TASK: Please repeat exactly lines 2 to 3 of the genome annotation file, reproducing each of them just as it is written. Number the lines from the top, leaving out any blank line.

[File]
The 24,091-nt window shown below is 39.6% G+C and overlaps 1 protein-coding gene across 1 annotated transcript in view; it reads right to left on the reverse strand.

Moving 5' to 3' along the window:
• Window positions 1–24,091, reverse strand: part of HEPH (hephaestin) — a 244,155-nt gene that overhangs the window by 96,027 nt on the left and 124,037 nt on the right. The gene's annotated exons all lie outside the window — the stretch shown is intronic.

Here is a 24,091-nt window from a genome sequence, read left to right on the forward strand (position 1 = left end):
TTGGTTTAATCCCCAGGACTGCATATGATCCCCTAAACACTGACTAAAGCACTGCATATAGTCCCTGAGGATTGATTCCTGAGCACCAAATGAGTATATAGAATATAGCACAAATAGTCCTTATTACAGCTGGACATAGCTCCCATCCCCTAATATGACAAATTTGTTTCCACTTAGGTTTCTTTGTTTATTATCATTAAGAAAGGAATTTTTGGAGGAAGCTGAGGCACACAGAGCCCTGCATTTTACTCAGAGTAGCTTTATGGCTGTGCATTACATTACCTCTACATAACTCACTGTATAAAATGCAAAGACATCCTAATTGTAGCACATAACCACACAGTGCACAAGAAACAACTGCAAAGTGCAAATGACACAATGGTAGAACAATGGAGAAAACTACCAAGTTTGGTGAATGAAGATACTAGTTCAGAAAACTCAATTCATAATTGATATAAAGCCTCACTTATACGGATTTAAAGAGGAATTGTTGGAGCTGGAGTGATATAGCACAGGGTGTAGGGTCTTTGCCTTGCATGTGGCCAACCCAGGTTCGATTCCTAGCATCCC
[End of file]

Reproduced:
Moving 5' to 3' along the window:
• Window positions 1–24,091, reverse strand: part of HEPH (hephaestin) — a 244,155-nt gene that overhangs the window by 96,027 nt on the left and 124,037 nt on the right. The gene's annotated exons all lie outside the window — the stretch shown is intronic.